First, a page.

The purpose of this essay is to give a brief summary of a health promotion on young adults and alcohol. Further describing key concepts of health and well-being and how this affects individuals (WHO, 2005) and those around them. How alcohol can be a devastating factor on people and society, and the costs to the National Health Service (NHS). Also how the government has responded with health campaigns and new laws to stop teenagers drinking alcohol.
The harmful use of alcohol generally originates from young people who binge drink (WHO, 2011). Alcohol abuse is different from alcoholism as this stems from craving alcohol at all times (helpguide, 2011). Young people who binge drink risk serious health problems such as heart disease, high blood pressure, brain damage, type two diabetes and cirrhosis of the liver which may lead to death (NHS, 2010). Young people who binge drink find their ability affected in their decision making process and control impulses and can quite often lead to risk of injury and may become implicated in violence or become a victim of violence (BBC, 2011).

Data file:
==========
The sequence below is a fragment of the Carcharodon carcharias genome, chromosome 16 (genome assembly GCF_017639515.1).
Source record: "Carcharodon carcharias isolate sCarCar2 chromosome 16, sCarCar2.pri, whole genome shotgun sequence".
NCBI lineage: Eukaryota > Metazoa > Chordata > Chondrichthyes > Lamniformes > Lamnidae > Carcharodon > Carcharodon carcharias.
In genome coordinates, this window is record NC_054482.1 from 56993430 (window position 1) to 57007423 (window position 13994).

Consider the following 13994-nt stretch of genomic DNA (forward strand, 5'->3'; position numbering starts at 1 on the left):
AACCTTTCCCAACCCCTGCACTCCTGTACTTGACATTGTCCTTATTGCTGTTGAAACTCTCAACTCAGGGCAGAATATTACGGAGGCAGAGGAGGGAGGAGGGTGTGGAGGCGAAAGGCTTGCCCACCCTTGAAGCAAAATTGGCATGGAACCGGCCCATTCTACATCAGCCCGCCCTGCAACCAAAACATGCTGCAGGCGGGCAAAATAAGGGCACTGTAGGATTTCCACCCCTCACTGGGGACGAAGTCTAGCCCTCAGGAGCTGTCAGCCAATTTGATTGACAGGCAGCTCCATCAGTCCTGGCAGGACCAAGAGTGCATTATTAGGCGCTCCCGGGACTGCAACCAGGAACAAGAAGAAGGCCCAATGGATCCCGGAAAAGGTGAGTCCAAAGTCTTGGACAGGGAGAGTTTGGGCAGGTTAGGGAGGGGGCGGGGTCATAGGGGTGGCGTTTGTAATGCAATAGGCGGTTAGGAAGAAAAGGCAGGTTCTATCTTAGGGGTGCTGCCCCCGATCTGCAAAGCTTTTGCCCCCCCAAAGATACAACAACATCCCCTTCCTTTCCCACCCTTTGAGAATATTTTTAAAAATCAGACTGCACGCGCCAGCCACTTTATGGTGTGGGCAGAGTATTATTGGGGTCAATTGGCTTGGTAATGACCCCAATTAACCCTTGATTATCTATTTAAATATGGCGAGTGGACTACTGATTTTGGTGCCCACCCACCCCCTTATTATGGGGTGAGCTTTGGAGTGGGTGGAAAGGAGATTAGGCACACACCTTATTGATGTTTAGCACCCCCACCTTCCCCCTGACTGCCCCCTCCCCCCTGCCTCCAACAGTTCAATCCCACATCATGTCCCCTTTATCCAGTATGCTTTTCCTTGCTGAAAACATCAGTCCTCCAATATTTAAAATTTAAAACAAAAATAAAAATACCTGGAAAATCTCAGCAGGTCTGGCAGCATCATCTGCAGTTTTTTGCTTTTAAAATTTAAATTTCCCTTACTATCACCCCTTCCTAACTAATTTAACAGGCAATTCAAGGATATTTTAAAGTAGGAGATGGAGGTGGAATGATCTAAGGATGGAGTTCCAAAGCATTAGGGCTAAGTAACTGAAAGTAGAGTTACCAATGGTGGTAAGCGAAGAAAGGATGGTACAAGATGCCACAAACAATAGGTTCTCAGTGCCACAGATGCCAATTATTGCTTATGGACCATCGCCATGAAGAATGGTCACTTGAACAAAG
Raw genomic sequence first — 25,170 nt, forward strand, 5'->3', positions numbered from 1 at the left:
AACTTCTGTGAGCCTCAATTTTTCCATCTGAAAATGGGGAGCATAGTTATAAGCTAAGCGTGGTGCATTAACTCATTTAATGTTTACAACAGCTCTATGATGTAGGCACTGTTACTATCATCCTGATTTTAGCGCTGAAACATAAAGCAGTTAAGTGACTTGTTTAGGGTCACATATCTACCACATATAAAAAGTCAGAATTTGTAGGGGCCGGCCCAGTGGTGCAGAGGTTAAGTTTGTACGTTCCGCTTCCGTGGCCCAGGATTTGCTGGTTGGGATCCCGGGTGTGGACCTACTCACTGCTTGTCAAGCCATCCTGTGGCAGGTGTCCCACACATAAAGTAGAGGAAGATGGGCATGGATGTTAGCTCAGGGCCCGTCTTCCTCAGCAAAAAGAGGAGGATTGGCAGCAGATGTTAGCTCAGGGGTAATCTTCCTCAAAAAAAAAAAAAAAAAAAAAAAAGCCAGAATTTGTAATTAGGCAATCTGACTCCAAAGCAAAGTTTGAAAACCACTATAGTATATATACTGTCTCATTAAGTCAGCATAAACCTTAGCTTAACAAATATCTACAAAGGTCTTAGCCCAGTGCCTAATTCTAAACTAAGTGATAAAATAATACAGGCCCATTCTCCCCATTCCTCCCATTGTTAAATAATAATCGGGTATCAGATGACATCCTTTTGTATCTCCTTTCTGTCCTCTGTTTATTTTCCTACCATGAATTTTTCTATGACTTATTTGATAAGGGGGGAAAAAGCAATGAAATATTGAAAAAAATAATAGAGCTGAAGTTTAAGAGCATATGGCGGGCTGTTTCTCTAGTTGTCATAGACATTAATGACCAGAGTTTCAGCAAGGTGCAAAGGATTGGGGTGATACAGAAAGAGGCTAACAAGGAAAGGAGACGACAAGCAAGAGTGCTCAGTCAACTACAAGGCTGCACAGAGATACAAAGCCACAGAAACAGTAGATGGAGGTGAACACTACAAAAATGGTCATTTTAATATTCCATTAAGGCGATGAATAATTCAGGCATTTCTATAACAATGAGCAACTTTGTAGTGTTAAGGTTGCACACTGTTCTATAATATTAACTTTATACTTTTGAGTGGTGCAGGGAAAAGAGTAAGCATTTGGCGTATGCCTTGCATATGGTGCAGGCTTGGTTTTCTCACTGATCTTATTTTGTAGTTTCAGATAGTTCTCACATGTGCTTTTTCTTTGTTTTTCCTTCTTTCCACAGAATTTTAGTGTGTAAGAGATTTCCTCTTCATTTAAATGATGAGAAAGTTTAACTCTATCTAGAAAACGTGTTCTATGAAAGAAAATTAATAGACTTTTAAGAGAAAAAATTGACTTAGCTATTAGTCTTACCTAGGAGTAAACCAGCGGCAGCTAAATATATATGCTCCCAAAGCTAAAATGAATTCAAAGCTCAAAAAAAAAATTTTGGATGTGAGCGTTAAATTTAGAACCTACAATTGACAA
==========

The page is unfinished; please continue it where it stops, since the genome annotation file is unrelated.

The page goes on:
The laws surrounding alcohol prohibits the sale of alcohol to under eighteen’s but they are allowed to drink at home (Directgov, 2011). The Police have the powers to stop people under the age of eighteen if they think they have alcohol and confiscate it (Directgov, 2011). Most teenagers apprehended with alcohol have claimed they had an adult buy alcohol on their behalf which is also illegal (Directgov, 2011). Roughly 14 per cent of 12- to 13-year-olds and 33 per cent of 14- to 15-year-olds have drunk alcohol illegally, rising to 62 per cent of 16- to 17-year-olds (Bostock, 2008). Family may be an influence on children drinking alcohol as children sometimes inherit drinking patterns from their parents, it is legal for a child over the age of five to drink alcohol at home (CAB, 2011)
Treatments needs to be viewed holistically through the support of family and...